The Los Angeles Lakers have suddenly become a deep, young team after another round of fantastic drafting. Rookies Josh Hart, Kyle Kuzma and Lonzo Ball are all key contributors just a few games into the regular season, and the former two have given a huge boost to head coach Luke Walton’s bench unit.
Julius Randle coming to terms with sliding down to the reserves has also given the second-line an extra punch, while Jordan Clarkson has fully evolved into the combo scoring guard that he always fit the mold of. To be fair to JC, he’s made fantastic strides as a playmaker as well.
“We feel good with both the units right now,” Walton said after the Lakers’ win over the Detroit Pistons. “Every game it changes a little bit depending on who we're playing, as far as when we get to that second unit, and who we sub first, and second, and third into the starting group, but I think both units are playing pretty good basketball right now.”
Walton should feel good about his bench, which has become one of the NBA’s highest-scoring groups. They reserves are averaging 46.7 points per game to start the season, good for third in the league behind the Sacramento Kings (48.6 ppg) and Brooklyn Nets (48.1), according to HoopsStats.com. That eight Lakers players are averaging double-digit scoring is proof in the purple-and-gold pudding.
Coach Luke isn’t the only one who thinks the bench mob is giving the team a big boost. Lonzo Ball was highly complimentary of the reserves Tuesday night as well, saying the team has another “dynamic” when they hit the floor.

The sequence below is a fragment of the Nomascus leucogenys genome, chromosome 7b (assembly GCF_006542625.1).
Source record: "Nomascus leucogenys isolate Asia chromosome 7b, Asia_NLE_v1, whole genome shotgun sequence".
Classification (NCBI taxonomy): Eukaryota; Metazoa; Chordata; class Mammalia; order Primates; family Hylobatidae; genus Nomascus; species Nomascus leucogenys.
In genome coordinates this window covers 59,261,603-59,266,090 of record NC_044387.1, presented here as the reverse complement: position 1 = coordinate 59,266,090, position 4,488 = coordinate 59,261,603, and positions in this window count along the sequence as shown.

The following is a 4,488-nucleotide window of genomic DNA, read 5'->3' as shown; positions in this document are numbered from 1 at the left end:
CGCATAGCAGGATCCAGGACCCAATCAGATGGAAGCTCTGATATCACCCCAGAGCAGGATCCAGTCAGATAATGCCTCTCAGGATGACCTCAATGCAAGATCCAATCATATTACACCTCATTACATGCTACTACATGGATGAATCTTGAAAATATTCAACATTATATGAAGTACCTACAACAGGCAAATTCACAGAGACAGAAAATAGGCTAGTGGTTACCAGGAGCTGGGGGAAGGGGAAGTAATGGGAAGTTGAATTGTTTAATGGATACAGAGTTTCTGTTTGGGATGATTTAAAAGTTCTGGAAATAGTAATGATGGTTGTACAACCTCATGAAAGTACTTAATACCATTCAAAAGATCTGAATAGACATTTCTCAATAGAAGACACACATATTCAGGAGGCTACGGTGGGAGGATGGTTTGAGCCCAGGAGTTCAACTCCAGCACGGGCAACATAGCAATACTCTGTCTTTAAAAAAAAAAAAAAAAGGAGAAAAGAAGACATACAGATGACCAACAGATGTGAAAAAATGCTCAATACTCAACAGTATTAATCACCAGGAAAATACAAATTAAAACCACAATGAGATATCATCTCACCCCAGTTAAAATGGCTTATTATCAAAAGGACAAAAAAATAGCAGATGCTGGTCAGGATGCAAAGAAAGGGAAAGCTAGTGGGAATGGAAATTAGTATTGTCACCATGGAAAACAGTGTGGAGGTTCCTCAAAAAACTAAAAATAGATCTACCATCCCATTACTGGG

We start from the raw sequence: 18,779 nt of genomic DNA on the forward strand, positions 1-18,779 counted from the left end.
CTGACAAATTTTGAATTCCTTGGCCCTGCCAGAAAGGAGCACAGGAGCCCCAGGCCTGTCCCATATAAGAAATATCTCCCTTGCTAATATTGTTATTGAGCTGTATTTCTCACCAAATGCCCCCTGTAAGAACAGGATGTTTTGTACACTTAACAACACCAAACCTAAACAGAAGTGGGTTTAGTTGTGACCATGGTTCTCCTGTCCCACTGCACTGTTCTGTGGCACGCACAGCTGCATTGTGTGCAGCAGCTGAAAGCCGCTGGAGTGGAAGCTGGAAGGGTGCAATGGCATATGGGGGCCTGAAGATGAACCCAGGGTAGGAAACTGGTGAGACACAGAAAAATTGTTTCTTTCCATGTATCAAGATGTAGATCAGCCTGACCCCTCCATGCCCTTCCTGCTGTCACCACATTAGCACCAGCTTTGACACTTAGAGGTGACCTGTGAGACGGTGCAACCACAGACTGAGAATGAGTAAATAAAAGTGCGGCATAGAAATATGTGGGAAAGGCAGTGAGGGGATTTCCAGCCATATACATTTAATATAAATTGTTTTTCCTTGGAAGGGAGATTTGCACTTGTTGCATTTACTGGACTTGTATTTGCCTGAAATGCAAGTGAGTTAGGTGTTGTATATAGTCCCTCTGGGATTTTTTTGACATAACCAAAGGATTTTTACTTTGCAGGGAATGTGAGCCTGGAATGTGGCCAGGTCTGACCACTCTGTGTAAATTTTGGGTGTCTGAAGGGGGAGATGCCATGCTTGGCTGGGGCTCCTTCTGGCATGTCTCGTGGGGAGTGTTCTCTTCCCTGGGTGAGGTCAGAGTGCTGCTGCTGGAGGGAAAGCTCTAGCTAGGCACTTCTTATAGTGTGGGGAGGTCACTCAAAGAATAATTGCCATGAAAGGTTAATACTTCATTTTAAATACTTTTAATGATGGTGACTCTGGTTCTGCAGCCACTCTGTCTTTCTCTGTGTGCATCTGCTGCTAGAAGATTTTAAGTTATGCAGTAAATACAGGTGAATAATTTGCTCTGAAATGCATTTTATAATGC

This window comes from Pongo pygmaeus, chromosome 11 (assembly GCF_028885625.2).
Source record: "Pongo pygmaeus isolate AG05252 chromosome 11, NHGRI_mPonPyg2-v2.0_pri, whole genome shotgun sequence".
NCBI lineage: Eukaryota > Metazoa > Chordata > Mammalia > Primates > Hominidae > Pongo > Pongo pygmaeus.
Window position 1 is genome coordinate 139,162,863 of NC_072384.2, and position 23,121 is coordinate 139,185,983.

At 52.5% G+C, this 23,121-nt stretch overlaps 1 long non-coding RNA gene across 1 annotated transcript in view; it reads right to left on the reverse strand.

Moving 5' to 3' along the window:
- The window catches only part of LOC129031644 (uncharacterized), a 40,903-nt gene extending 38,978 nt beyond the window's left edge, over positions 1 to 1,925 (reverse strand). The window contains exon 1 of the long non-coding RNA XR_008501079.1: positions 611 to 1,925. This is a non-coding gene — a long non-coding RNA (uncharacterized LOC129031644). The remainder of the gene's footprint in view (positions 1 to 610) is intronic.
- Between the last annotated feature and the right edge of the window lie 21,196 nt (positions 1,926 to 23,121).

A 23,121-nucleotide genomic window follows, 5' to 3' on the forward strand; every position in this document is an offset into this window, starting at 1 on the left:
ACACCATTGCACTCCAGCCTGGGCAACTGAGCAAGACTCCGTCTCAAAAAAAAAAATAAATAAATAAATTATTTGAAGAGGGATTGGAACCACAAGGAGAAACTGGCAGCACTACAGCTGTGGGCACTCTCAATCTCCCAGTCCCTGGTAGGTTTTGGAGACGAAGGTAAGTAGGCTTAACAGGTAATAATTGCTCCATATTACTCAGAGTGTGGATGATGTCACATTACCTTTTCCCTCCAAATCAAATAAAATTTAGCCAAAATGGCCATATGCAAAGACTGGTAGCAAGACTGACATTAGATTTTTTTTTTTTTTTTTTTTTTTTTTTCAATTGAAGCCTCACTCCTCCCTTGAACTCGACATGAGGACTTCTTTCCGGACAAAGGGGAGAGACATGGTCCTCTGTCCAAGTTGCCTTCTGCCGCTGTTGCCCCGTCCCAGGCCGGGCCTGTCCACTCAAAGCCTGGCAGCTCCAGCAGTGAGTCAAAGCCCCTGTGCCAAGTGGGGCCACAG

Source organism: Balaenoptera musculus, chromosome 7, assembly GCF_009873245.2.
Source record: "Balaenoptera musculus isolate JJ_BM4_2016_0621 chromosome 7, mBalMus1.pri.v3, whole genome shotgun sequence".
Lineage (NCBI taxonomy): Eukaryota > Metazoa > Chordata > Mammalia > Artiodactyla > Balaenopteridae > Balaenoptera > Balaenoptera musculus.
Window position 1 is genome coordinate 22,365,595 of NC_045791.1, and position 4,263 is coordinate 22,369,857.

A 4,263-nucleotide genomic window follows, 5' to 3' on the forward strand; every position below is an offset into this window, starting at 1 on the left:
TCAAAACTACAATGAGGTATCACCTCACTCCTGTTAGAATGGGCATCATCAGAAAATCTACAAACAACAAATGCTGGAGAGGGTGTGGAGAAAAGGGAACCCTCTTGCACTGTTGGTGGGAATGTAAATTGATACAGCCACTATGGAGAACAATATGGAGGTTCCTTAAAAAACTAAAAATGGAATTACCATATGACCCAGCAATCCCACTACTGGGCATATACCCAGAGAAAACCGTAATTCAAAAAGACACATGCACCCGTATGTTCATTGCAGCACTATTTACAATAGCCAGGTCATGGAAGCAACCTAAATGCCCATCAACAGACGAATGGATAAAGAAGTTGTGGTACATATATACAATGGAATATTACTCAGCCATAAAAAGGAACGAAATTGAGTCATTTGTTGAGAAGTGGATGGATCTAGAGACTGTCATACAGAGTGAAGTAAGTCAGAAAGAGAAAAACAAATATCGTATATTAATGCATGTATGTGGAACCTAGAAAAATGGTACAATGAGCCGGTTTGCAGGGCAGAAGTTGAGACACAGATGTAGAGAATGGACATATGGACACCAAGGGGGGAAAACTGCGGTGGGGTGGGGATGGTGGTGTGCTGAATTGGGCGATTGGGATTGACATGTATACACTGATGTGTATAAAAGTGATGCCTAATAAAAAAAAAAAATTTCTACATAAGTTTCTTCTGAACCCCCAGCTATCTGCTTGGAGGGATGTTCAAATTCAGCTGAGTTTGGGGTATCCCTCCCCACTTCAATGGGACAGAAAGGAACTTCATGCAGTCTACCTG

“It gives us another dynamic. They come in and it's pretty much instant offense, and they can switch everything. It just gives us another look, and like you said they've been doing great all year,” Ball told media following the win Tuesday.
Being able to weave different lineups and individual players into different units is key for any successful team. The Lakers are a young team whose veterans (Brook Lopez, Kentavious Caldwell-Pope) are new to the team as well, but they’re all starting to jell.
“Even though they've only been together for a short amount of time, understanding what we're trying to do, instead of just memorizing what the coverages are... because basketball is too fast, there's too many talented players at this level, so there's always adjustments to be made on the fly, there's always people you have to help a teammate if he gets beat.
“So they're doing a really good job of giving the effort, but then starting to kind of understand the vision of what we're trying to accomplish defensively,” Walton said of the group meshing together as a whole.
That kind of cohesion builds success. Sustaining momentum built from any of the lineups Walton trots out is key, and only possible if everyone on the team is invested in executing their role no matter if they’re a starter, or playing with a group of players they aren’t accustomed to getting minutes alongside of.
“We were locked in, we were locked and loaded, and every shot we took was in rhythm,” Brandon Ingram said after their best 48 minutes of basketball. “Whether it was a swing swing, whether it was penetration drive and kick, everything was in rhythm that we did tonight.”
It’s unlikely the current starting lineup is going to remain unchanged through the remainder of the season, but with the reserves performing so well together as a unit, there might be enough reason for Walton to keep things rolling for the time being. That’s a tricky slope to coach around, especially when someone like Randle is playing so well.
We’ll see how it plays out the rest of the year, but for now, the Lakers sound thrilled about having a bench that can both pick up where the starters left off or spark a comeback, as they have many times already this season.
*All quotes transcribed via Lakers.com